Date Published: March 9, 2017
Publisher: Public Library of Science
Author(s): Ben Bullock, Greg Murray, Denny Meyer, Marianna Mazza.
Seasonal variation of manic and depressive symptoms is a controversial topic in bipolar disorder research. Several studies report seasonal patterns of hospital admissions for depression and mania and variation in symptoms that appear to follow a seasonal pattern, whereas others fail to report such patterns. Differences in research methodologies, data analysis strategies, and temporal resolution of data may partly explain the variation in findings between studies. The current study adds a novel perspective to the literature by investigating specific meteorological factors such as atmospheric pressure, hours of sunshine, relative humidity, and daily maximum and minimum temperatures as more proximal predictors of self-reported daily mood change in people diagnosed with bipolar disorder. The results showed that daily maximum temperature was the only meteorological variable to predict clinically-relevant mood change, with increases in temperature associated with greater odds of a transition into manic mood states. The mediating effects of sleep and activity were also investigated and suggest at least partial influence on the prospective relationship between maximum temperature and mood. Limitations include the small sample size and the fact that the number and valence of social interactions and exposure to natural light were not investigated as potentially important mediators of relationships between meteorological factors and mood. The current data make an important contribution to the literature, serving to clarify the specific meteorological factors that influence mood change in bipolar disorder. From a clinical perspective, greater understanding of seasonal patterns of symptoms in bipolar disorder will help mood episode prophylaxis in vulnerable individuals.
Many people intuit that bad weather makes us sad and good weather makes us happy. Scientific investigation has largely failed to support such associations however, with variations in meteorological variables either showing no [1, 2] or weak  relationships with variations in normal mood. A likely explanation for these weak experimental findings is that weather affects mood for only a subset of the population, and the strength and direction of these effects vary between individuals. Indeed, Klimstra et al.  identified four subtypes of people in their Dutch sample according to how individuals’ mood was affected by the weather—Summer Lovers, Summer Haters, Rain Haters, and Unaffected types. The latter subtype, consisting of those that do not experience changes in mood with the weather, was by far the most populated group in the Klimstra et al. sample and goes some way to explaining why average effects of weather on mood across large groups are often not found.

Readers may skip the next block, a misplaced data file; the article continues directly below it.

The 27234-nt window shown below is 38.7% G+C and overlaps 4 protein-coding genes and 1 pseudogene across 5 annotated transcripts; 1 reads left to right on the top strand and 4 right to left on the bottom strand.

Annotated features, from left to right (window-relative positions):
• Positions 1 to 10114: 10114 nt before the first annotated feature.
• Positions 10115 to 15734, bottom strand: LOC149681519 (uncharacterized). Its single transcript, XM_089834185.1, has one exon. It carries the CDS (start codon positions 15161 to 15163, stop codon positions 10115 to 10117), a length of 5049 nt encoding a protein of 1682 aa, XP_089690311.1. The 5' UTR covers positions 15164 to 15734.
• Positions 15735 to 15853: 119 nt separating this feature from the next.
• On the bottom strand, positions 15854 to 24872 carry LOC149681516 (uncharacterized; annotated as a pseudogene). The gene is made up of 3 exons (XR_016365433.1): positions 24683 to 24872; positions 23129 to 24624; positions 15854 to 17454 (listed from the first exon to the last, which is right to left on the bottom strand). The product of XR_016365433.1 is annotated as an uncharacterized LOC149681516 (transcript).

Table 1 shows the transition frequencies for mood on consecutive days. Depressed mood days were followed by another depressed mood day for 49.1% of such days with a switch to normal mood for 39.6% of such days and a switch to manic mood for 11.3% of such days. Normal mood days were followed by another normal mood day for 83.4% of such days with a switch to depressed mood for 8.9% of such days and a switch to manic mood for 7.6% of such days. Manic mood days were followed by another manic mood day for 41.1% of such days with a switch to normal mood for 41.7% of such days and a switch to depressed mood for 17.3% of such days. Mood was in the normal range for 70.7% of all days.
Overall, the results supported effects of two meteorological variables on mood. Specifically, higher maximum temperature was associated with an increase in the odds of a transition from depressed mood to manic mood on consecutive days. In addition, improvement in mood from depressed to normal on consecutive days was more likely the lower the recorded sea-level pressure was on that day. Effects of sunshine hours, humidity, and minimum temperature on transitions in mood were not found.